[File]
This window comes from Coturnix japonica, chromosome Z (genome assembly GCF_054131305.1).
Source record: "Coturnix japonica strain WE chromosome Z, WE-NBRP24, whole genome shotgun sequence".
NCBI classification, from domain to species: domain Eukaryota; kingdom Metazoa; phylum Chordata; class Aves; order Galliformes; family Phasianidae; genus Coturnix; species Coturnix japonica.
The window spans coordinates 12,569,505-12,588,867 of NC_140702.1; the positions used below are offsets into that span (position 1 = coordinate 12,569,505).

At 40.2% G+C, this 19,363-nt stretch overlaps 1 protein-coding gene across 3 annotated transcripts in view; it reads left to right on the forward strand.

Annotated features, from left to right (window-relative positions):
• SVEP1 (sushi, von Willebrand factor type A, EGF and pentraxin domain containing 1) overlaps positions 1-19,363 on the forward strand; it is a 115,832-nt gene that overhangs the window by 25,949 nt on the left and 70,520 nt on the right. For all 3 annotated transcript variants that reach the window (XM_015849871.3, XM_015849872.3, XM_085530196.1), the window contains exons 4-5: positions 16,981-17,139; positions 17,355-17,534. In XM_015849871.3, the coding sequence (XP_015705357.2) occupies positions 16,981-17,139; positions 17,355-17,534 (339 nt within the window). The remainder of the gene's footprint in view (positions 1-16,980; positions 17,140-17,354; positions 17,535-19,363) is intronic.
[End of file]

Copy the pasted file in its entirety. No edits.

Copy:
This window comes from Coturnix japonica, chromosome Z (genome assembly GCF_054131305.1).
Source record: "Coturnix japonica strain WE chromosome Z, WE-NBRP24, whole genome shotgun sequence".
NCBI classification, from domain to species: domain Eukaryota; kingdom Metazoa; phylum Chordata; class Aves; order Galliformes; family Phasianidae; genus Coturnix; species Coturnix japonica.
The window spans coordinates 12,569,505-12,588,867 of NC_140702.1; the positions used below are offsets into that span (position 1 = coordinate 12,569,505).

At 40.2% G+C, this 19,363-nt stretch overlaps 1 protein-coding gene across 3 annotated transcripts in view; it reads left to right on the forward strand.

Annotated features, from left to right (window-relative positions):
• SVEP1 (sushi, von Willebrand factor type A, EGF and pentraxin domain containing 1) overlaps positions 1-19,363 on the forward strand; it is a 115,832-nt gene that overhangs the window by 25,949 nt on the left and 70,520 nt on the right. For all 3 annotated transcript variants that reach the window (XM_015849871.3, XM_015849872.3, XM_085530196.1), the window contains exons 4-5: positions 16,981-17,139; positions 17,355-17,534. In XM_015849871.3, the coding sequence (XP_015705357.2) occupies positions 16,981-17,139; positions 17,355-17,534 (339 nt within the window). The remainder of the gene's footprint in view (positions 1-16,980; positions 17,140-17,354; positions 17,535-19,363) is intronic.